The U.S. Environmental Protection Agency (EPA) has issued an emergency order against Range Resources Corp. that claims at least two drinking water wells in Parker County, TX, “have been significantly impacted by…methane contamination” from its oil and gas production facilities in the region.

“…[T]he operation of these facilities presents, or may present, an imminent and substantial endangerment to public health,” EPA said in a letter to the Fort Worth, TX-based producer. EPA told Range that within 48 hours of receipt of the order, which was issued Tuesday, it must provide replacement potable water to the affected residents and install EPA-approved explosivity meters in the dwellings served by the affected wells.

“Based on our findings to date, it’s very clear that our activities have not had any impact on the water aquifer in southern Parker County or the subject water wells,” Range said Wednesday. “Range’s wells are completed in the Barnett Shale formation, which is over a mile below the water zone. The investigation has revealed that methane in the water aquifer existed long before our activity and likely is naturally occurring migration from several shallow gas zones immediately below the water aquifer.”

The Railroad Commission of Texas (RRC), which is the state agency charged with regulating oil and gas matters in Texas, blasted the EPA for stepping into its “actively ongoing” investigation.

“…Commission staff have made no conclusions about possible sources of natural gas and hydrocarbons found in a water well,” RRC said. “Additionally, no pathways from a deep hydrocarbon source to the water well have been identified.”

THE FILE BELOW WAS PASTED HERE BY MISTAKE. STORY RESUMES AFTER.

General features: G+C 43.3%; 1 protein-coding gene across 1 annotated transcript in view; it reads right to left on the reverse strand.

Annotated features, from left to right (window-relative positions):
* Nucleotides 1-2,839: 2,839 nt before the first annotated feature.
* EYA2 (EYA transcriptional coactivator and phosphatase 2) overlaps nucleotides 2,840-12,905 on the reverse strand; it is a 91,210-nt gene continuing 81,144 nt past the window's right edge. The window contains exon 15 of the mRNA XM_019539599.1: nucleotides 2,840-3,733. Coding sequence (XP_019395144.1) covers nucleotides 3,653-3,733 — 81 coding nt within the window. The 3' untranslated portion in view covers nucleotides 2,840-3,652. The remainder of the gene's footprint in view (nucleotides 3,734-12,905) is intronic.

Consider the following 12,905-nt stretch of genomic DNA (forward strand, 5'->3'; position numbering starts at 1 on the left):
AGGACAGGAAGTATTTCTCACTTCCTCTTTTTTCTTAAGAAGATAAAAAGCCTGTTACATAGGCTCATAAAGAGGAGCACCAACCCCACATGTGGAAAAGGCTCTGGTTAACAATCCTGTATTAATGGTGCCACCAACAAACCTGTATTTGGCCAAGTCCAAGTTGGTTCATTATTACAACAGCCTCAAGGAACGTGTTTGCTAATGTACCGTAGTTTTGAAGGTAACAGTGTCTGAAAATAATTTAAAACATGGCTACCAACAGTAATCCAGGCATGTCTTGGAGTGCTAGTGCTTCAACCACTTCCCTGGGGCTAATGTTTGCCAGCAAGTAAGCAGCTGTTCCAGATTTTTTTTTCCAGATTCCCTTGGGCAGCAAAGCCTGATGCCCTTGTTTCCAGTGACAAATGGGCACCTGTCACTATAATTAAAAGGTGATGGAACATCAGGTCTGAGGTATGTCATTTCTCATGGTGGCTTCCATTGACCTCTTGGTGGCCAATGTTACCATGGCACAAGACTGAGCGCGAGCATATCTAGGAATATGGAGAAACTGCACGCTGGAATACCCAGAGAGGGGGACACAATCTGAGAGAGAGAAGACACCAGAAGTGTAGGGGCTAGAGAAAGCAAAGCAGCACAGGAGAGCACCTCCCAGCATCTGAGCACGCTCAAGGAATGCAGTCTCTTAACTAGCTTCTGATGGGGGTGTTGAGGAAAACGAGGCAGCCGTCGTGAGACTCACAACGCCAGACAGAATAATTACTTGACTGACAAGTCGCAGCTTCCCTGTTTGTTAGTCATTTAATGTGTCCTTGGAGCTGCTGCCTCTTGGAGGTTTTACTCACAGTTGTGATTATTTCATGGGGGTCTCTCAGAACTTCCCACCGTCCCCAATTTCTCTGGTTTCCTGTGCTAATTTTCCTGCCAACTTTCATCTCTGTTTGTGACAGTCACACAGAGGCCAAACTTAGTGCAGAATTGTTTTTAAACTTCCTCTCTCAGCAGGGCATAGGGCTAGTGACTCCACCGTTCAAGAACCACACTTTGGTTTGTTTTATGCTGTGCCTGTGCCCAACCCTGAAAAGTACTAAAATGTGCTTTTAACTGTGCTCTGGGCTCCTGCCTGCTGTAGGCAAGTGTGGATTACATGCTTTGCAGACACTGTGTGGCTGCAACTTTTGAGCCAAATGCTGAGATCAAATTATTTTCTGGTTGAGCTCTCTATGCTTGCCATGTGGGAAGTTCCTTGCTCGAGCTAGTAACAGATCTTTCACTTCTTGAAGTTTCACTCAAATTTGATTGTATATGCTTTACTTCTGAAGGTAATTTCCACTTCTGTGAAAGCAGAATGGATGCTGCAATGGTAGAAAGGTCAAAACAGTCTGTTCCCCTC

RRC said it began investigating a complaint of contamination on Aug. 6. “The RRC continues to actively investigate the area and the complaint, which involves natural gas found in a 200-foot-deep domestic water well in Parker County. Throughout its investigation, the commission staff has shared data cooperatively with EPA staff,” RRC said.

The commission said Range is also cooperating with EPA and last Friday agreed to further testing of its well. “Also, Range Resources will perform soil gas surveys that may lead to additional environmental investigation activities, monitor gas concentrations, and offer a water supply to the residence,” RRC said.

RRC Chairman Victor G. Carrillo said EPA’s order was premature as the commission’s investigation is ongoing. Carillo was joined by Commissioners Elizabeth Ames Jones and Michael L. Williams in criticizing EPA for what they consider to be an intrusion of the federal government into state affairs.

“This is Washington politics of the worst kind,” Williams said. “The EPA’s act is nothing more than grandstanding in an effort to interject the federal government into Texas business.”

RRC also outlined the history of its investigation. The commission said its inspectors on Aug. 10 examined the Range Butler Unit No. 1-H and Teal Unit No. 1-H production wells near the property of the landowner who lodged the complaint. Water samples were collected one day later and again about a week later. Then gas samples were collected at the landowner’s property and requested from Range, which were later provided on multiple occasions in September and October.

EPA also collected its own samples, RRC said. On Nov. 23 EPA requested a meeting with RRC on the matter, but the commission said it learned last week that the meeting had been postponed. EPA’s emergency order followed on Tuesday.

Besides the requirements to provide potable water and explosivity meters, EPA directed Range to submit within five days a list of all private water wells within 3,000 feet of the Butler and Teal wellbore tracks, as well as all of the public water supply system wells in Lake Country Acres.

“This submittal shall include a plan for EPA’s approval to sample those wells identified in [the] order to determine if any of those wells have been impacted,” the agency said in its letter. “The plan shall include head space (air) and dissolved constituent (water) sampling.”

Plans to conduct soil gas surveys and gas flow pathways also are being called for by EPA.